Adjustable Rate Mortgage
An adjustable rate mortgage, known as an ARM, is a mortgage that has a fixed rate of interest for only a set period of time, typically one, three or five years. During the initial period the interest rate is lower, and after that period it will adjust based on an index. The rate thereafter will adjust at set intervals.
The amortization of the loan is a schedule on how the loan is intended to be repaid. For example, a typical amortization schedule for a 15 year loan will include the amount borrowed, interest rate paid and term. The result will be a month breakdown of how much interest you pay and how much is paid on the amount borrowed.
Annual Percentage Rate
Is the rate of interest that will be paid back to the mortgage lender. The rate can either be a fixed rate or adjustable rate.
Is conducted by a professional appraiser who will look at a property and give an estimated value based on physical inspection and comparable houses that have been sold in recent times.
This type of mortgage has an impact on when a loan is paid and how frequently. In a typical mortgage, you make one monthly payment or twelve payments over the course of a year. With a Bi-Weekly payment you are paying half of your normal payment every two weeks. This is the equivalent of thirteen regular payments, which in turn will reduce the amount of interest you pay and pay off the loan earlier.
These are the costs that the buyer must pay during the mortgage process. There are many closing costs involved ranging from attorney fees, recording fees and other costs associated with the mortgage closing.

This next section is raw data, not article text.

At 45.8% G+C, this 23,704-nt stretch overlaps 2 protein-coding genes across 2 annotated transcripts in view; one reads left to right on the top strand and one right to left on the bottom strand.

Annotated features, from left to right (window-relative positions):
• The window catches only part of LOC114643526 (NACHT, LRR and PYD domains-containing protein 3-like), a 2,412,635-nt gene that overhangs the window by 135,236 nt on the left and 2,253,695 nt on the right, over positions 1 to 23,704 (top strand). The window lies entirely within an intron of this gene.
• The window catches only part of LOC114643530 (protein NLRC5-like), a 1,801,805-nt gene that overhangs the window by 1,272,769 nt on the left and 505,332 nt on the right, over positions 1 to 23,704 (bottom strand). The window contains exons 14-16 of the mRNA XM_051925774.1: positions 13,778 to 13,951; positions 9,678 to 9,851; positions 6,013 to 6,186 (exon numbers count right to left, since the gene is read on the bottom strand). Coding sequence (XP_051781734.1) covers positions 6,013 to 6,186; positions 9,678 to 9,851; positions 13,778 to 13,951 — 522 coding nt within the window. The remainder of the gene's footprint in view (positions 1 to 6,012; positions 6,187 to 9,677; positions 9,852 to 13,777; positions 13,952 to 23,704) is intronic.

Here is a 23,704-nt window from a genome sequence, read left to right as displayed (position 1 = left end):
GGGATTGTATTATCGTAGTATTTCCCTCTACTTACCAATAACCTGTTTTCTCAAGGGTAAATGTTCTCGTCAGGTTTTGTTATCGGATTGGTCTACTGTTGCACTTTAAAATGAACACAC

When a person is having a home-built, they will typically have a construction mortgage. With a construction mortgage, the lender will advance money based on the construction schedule of the builder. When the home is finished, the mortgage will convert into a permanent mortgage.
Lenders look at a number of ratios and financial data to determine if the borrowers are able to repay the loan. One such ratio is the Debt-to-Income ratio. In this calculation, the lender compares the monthly payments, including the new mortgage, and compares it to monthly income. The income figure is divided into the expense figure, and the result is displayed as a percentage. The higher the percentage, the more riskier loan it is for the lender.
Is the amount of the purchase price that the buyer is paying. Generally, lenders require a specific down payment in order to qualify for the mortgage.
The difference between the value of the home and the mortgage loan is called equity. Over time, as the value of the home increases and the amount of the loan decreases, the equity of the home generally increases.